Inorganic chemistry — sexual synthesis at M+B Gallery

[Nate visits a show juxtaposing the at-the-time groundbreaking work of Pierre Molinier with new drawings by contemporary artist Aurel Schmidt. — the Artblog editors]

In major American cities such as Los Angeles and New York, assertions of sexual identity are no longer the risky phenomena they once were. President Obama’s recent announcement of June as LGBTQIA Pride Month–a gesture of support on behalf of the federal government–attests to the changing climate of a country that has for so long ignored the very real, very serious lives of its queer citizens.

This change must be taken into account when examining the current show at M+B Gallery in the West Hollywood neighborhood of Los Angeles. The exhibit’s collection of photomontages by the infamous French Surrealist Pierre Molinier (1900–1976) and new drawings by the Canadian-born, New York-based artist Aurel Schmidt, deals with themes of sexual expression, deviation, desire, and perversity. Molinier and Schmidt are certainly no strangers to these themes; their works are notorious for depicting subjects that deviate from conventions of gender, beauty, and body.


Exploring duality

Pierre Molinier, “Autoportrait,” 1965, vintage silver print on fiber paper.

Molinier’s self-portraits, informed by his obsession with the hermaphroditic form (he was gay and often dressed as a woman), are dimly lit, vintage silver prints of an individual who is at once both male and female. We see the artist in elaborate forms of dress that merge the feminine with the revealing. If the shadowy lighting of these prints is meant to obscure, the positioning of Molinier’s body and revealing nature of his clothing is meant to imbue a greater level of intimacy. In “Autoportrait,” we see him lifting his stocking-clad leg upwards, obscuring his face while revealing notably male genitals.

Pierre Molinier, “Le Chaman,” 1967, vintage gelatin silver.

Although the majority of Molinier’s prints on view at M+B, while inarguably unique, very quickly become boring in their similarity, “Autoportrait” penetrates directly to the heart of the Frenchman’s vividly experimental legacy–by embodying both the masculine and feminine while playing upon notions of submission and domination inherent in the positioning of the artist’s body (e.g. a staunch back with a menacingly erect penis, or a delicately reclined torso with exposed genitals, implying vulnerability).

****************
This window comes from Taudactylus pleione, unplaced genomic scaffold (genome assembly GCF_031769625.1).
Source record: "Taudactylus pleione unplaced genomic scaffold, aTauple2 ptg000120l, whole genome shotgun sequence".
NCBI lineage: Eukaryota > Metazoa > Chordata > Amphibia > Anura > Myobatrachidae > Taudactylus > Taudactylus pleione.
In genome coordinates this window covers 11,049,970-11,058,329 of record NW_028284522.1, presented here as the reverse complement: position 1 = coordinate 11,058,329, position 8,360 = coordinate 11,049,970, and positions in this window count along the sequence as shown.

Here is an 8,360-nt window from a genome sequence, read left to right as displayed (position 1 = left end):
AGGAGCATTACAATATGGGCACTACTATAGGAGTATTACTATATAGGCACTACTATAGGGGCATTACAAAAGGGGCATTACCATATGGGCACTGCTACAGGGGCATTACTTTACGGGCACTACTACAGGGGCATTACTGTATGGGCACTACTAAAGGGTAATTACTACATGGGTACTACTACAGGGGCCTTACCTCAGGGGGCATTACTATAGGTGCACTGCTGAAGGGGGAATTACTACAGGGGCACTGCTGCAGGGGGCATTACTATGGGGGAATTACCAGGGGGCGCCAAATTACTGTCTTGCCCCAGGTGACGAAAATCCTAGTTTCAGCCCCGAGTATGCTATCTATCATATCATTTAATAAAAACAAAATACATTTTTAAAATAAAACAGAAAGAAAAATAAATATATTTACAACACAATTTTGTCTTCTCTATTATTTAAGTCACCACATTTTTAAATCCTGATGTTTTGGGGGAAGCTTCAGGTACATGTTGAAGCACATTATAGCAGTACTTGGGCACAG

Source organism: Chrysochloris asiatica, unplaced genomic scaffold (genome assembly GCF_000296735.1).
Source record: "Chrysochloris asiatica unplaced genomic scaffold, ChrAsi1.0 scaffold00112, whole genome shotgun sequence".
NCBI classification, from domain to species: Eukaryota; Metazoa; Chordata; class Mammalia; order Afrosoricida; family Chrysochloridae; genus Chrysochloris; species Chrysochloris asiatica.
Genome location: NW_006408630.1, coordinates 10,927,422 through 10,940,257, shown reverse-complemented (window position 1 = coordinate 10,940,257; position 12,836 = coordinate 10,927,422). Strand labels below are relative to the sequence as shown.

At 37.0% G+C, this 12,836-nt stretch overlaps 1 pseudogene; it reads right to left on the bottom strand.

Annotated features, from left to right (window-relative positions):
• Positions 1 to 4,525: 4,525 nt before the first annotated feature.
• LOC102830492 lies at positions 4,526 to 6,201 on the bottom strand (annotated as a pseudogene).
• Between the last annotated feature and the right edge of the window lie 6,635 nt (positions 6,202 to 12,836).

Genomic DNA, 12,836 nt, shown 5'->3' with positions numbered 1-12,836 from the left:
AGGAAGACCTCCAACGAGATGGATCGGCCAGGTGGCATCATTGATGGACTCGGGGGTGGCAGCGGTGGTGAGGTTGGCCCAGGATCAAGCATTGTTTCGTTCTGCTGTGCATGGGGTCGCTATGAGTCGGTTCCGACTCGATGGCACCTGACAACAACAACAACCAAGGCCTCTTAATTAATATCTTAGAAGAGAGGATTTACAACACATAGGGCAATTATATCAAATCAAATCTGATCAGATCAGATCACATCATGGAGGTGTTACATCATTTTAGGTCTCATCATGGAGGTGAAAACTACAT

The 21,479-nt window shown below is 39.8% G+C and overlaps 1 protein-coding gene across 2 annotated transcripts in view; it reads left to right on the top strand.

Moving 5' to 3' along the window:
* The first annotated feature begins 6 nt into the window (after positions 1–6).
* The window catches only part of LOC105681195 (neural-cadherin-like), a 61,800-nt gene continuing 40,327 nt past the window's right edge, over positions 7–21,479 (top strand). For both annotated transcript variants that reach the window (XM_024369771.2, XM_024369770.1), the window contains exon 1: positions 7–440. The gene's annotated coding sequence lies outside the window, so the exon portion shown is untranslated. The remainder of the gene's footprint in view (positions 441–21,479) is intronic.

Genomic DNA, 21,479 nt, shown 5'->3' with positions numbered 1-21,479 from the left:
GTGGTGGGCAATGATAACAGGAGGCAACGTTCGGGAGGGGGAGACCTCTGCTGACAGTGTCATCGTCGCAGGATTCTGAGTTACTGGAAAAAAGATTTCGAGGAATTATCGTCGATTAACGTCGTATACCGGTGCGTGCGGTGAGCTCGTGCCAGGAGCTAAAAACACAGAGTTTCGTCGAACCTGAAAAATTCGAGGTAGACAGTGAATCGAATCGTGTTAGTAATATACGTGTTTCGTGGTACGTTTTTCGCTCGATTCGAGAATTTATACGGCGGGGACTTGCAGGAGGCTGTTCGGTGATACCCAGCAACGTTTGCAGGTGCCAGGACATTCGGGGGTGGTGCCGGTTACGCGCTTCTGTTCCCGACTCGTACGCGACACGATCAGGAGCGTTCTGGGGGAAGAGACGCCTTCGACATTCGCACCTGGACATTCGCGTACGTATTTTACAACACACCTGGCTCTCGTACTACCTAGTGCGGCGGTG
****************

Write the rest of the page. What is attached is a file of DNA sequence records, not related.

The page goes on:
A basic idea, finely executed


Aurel Schmidt, “Untitled (Nipple Flowers),” 2014, pencil and colored pencil on paper.

Aurel Schmidt’s intricately detailed drawings, while strictly gray-scale, offset the perpetual darkness of Molinier’s portraits. Her meticulous pencil work combines plant life with human sexual organs, most notably in “Untitled (Nipple Flowers),” a new work that depicts flowers resembling daisies with nipples at their centers.

Aurel Schmidt, “Save Me from Myself,” 2014, pencil, colored pencil, semen on paper.

Her drawings range from the subtly risqué (see: “A Rose Has Teeth”) to the purposefully incendiary, such as the mixed-media work “Save Me from Myself”. Here, we are confronted with four sizable penises in the shape of a cross, expertly veined and spurting haphazard yellow splotches. This curious substance is real semen; though its addition attests to the witty resourcefulness of Schmidt’s artistic approach, the substance simultaneously cheapens the effect of the purposefully controversial cross by smothering the iconoclastic image in what amounts to a cheap attempt at sincerity.

While commentary on the fluid, organic nature of sexuality and gender can be gleaned from the relation between natural forms and human body parts, especially in drawings such as “Untitled (Lips)” and “Untitled (Rorschach Flowers 2),” the message of sexual expression as life-force, depicted through Schmidt’s integration of sexual symbols with wild flora, is painfully obvious, albeit beautifully rendered.


Taking context into account, it is possible to grasp the cultural relevance of Molinier’s work while leaving room for the inevitable boredom we desensitized citizens of the 21st century feel upon encountering his self-portraits. Although lurid, the images are no longer as shocking as they once were. This faded impact is an effect of the passage of time since the images’ creation, as well as a result of the endless stream of potentially controversial images that citizens of 21st-century America confront on a daily basis. For her part, Aurel Schmidt’s drawings cannot escape the clutches of kitsch; the intricate drawings offer aesthetic appeal only if we as viewers are willing to ignore the glaringly contrived nature of their themes.

Aurel Schmidt and Pierre Molinier is on view at M+B Gallery at 612 North Almont Drive, Los Angeles, CA 90069 until June 21. Hours: Tuesday – Saturday, 10 am – 6 pm.